Consistent with the foregoing, the Arbitrator's factual findings do not support his legal conclusion that the Agency met its substantial burden to establish that liquidated damages were not warranted. See Bankston, 60 F.3d at 1255; Martin, 940 F.2d at 909; Brock, 833 F.2d at 19-20. Accordingly, we conclude that the award denying liquidated damages is deficient as contrary to 29 U.S.C. § 260, and modify the award to include the payment of liquidated damages to those examiners and liquidators who were wrongfully classified as exempt under the FLSA.
C. The Award, Which Disregards the Statute of Limitations in 29 U.S.C. § 255(a), is Contrary to that Section
Congress established in 29 U.S.C. § 255(a) that any action brought under the FLSA "may be commenced within two years after the cause of action accrued, . . . except that a cause of action arising out of a willful violation may be commenced within three years after the cause of action accrued[.]" However, the Authority has previously held that arbitrators are not required to apply this statute of limitations when awarding backpay for a violation of the FLSA. See U.S. Department of Health and Human Services, Social Security Administration, Baltimore, Maryland and American Federation of Government Employees, 49 FLRA 483, 488-89 (1994) (award granting recovery for 6 years under the Back Pay Act not deficient) (SSA III); American Federation of Government Employees, Local 22 and U.S. Department of the Navy, Naval Base, Norfolk, Virginia, 48 FLRA 708, 713-14 (1993) (award granting recovery for 6 years "under pertinent laws and regulations, including the Barring Act" not deficient) (Naval Base); SSA II, 47 FLRA at 829 (award granting recovery for 6 years under the Back Pay Act not deficient). The Authority based this conclusion, first reached in SSA II, on four expressed reasons: (1) a remedy for a violation of the FLSA is awarded under the Back Pay Act, 5 U.S.C. § 5596; (2) nothing in the Back Pay Act limits the period of recovery; (3) no law requires application of the statute of limitations set forth in the FLSA; and (4) arbitrators are given wide latitude to fashion remedies. See SSA II, 47 FLRA at 828-829.(11)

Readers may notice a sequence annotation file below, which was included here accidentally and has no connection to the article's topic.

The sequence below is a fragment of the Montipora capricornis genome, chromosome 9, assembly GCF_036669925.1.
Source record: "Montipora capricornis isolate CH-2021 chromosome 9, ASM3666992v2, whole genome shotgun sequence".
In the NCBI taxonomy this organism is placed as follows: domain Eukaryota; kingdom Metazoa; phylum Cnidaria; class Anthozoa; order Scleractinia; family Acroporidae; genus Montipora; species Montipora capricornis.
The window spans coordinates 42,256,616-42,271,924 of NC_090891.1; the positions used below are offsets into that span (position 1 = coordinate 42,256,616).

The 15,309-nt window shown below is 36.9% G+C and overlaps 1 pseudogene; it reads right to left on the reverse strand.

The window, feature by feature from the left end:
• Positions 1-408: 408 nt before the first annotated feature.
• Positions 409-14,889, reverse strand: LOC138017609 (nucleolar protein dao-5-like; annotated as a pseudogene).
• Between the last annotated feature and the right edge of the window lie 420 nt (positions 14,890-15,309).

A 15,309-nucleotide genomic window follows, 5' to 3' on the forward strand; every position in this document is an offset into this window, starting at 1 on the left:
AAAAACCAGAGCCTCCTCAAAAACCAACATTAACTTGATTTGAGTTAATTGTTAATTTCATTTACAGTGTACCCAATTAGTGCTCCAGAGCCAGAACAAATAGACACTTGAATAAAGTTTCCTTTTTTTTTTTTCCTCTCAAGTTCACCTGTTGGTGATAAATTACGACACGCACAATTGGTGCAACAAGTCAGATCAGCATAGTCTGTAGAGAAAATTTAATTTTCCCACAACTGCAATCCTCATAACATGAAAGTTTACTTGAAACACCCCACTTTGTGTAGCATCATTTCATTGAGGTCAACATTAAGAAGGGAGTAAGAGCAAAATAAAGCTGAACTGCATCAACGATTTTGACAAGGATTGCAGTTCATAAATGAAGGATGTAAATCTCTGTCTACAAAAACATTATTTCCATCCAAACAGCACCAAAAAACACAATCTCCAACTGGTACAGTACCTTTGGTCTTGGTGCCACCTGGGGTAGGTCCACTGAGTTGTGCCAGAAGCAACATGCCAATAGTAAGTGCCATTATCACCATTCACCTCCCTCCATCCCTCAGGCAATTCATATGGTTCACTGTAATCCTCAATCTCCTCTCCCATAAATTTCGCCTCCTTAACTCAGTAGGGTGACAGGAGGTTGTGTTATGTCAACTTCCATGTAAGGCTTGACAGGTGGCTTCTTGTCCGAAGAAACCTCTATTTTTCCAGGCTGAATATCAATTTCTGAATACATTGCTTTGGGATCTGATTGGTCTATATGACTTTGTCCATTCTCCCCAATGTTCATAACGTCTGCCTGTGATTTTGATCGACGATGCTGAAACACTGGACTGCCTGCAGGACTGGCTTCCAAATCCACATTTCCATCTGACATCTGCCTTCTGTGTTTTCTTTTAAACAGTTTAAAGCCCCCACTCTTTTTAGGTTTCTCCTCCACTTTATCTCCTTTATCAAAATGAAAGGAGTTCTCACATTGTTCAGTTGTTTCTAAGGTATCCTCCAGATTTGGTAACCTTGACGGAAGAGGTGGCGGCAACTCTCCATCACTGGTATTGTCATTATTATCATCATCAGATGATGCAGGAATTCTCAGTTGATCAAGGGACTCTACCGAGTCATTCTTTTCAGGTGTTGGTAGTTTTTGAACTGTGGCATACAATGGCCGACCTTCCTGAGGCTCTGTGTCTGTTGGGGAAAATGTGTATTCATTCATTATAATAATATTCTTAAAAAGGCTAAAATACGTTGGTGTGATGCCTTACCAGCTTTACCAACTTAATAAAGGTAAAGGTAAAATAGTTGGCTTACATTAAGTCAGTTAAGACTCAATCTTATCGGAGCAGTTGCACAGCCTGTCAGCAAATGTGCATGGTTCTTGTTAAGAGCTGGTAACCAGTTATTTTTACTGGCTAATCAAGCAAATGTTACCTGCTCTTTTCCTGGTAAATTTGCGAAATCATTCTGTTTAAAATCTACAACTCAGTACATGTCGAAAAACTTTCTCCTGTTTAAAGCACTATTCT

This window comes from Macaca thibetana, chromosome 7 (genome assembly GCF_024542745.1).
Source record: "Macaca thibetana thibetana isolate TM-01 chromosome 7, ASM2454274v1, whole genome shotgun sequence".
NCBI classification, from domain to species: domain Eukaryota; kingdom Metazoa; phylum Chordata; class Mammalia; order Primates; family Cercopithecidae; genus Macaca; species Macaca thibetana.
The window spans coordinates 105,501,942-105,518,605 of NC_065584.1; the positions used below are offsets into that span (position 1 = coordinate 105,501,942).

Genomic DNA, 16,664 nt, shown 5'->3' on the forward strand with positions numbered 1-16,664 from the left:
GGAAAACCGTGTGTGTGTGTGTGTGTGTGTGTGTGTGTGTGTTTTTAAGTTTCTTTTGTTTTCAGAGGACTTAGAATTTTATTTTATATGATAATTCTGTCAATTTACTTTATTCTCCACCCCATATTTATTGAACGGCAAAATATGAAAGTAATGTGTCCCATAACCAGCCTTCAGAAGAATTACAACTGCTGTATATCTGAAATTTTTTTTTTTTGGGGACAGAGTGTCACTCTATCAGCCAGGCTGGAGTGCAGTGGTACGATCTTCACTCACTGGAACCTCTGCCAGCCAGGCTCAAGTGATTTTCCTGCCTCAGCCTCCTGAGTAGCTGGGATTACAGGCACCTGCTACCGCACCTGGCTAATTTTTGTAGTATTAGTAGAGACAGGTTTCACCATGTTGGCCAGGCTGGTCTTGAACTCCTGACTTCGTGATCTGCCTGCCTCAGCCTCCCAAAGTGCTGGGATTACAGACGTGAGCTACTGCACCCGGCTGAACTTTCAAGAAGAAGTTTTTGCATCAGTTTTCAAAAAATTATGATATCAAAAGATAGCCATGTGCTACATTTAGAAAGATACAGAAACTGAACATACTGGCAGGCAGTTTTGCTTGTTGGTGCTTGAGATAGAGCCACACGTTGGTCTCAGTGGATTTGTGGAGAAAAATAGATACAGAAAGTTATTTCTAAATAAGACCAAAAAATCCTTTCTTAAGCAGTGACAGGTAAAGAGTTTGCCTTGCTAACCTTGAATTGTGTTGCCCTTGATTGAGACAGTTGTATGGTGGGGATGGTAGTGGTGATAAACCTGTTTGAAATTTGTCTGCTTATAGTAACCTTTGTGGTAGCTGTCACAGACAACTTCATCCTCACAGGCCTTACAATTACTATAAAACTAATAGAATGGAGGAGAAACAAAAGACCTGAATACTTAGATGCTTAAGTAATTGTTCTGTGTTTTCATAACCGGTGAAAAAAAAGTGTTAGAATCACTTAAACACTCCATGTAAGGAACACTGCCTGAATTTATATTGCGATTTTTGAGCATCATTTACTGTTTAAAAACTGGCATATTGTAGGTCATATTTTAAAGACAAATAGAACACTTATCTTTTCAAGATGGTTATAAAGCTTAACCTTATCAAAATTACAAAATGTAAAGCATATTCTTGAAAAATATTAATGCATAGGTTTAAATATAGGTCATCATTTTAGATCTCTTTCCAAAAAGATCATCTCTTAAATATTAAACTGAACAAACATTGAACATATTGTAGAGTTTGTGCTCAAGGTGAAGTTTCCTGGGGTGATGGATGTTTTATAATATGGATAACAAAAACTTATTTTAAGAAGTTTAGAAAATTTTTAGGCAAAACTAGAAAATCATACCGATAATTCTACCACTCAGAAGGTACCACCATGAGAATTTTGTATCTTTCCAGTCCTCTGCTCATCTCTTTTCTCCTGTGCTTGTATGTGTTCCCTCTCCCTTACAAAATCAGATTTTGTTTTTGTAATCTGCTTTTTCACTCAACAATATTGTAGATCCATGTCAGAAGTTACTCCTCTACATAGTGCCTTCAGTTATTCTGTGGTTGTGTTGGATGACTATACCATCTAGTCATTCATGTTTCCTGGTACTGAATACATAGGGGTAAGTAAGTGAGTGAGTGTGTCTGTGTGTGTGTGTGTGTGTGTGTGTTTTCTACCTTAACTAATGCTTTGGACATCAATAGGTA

The Union asks us to reverse this Authority precedent, and apply the statute of limitations set forth in 29 U.S.C. § 255(a) to the award of backpay in this case. Exceptions at 50-58. Our re-examination of the reasoning in SSA II, and the parties' arguments here, lead us to conclude that this precedent was wrongly decided. Accordingly, for the reasons explained below, we will no longer follow SSA II and its progeny to the extent this precedent holds that an arbitrator, resolving a claim brought under the FLSA, is not bound to apply 29 U.S.C. § 255(a) to an award of backpay. See SSA III, 49 FLRA at 483; Naval Base, 48 FLRA at 708; and SSA II, 47 FLRA at 819.
1. A Violation of the FLSA is Remedied Under the FLSA, Not the Back Pay Act
The Authority first stated that a violation of the FLSA is remedied under the Back Pay Act in SSA I, 44 FLRA at 797-98. However, the exceptions in that case did not question whether the Back Pay Act was the appropriate statutory scheme under which a grievant was entitled to backpay for a violation of the FLSA. This question was squarely presented for the first time in SSA II.(12) In concluding that the Back Pay Act applies, the Authority found that "consistent with Carter v. Gibbs, [the arbitrator properly] resolved the dispute . . . in accordance with the Back Pay Act and the negotiated grievance procedure contained in the parties' collective bargaining agreement." SSA II, 47 FLRA at 828 (citing Carter v. Gibbs, 909 F.2d at 1452). Other than this statement, however, the determination that remedies for violations of the FLSA are appropriately resolved under the Back Pay Act was not explained.
On re-examination, we conclude that the Authority's reliance in SSA II on Carter v. Gibbs, for finding that the Back Pay Act provides the authority for remedying FLSA violations, was misplaced. Nothing in Carter v. Gibbs indicates that the Back Pay Act, and not the FLSA, applies to remedies for violations of the FLSA. Specifically, there is no mention of the Back Pay Act in Carter v. Gibbs. Rather, the court resolved only the issue of its jurisdiction, holding that it lacked subject matter jurisdiction to address FLSA claims brought by Federal employees who had access to a negotiated grievance procedure.(13)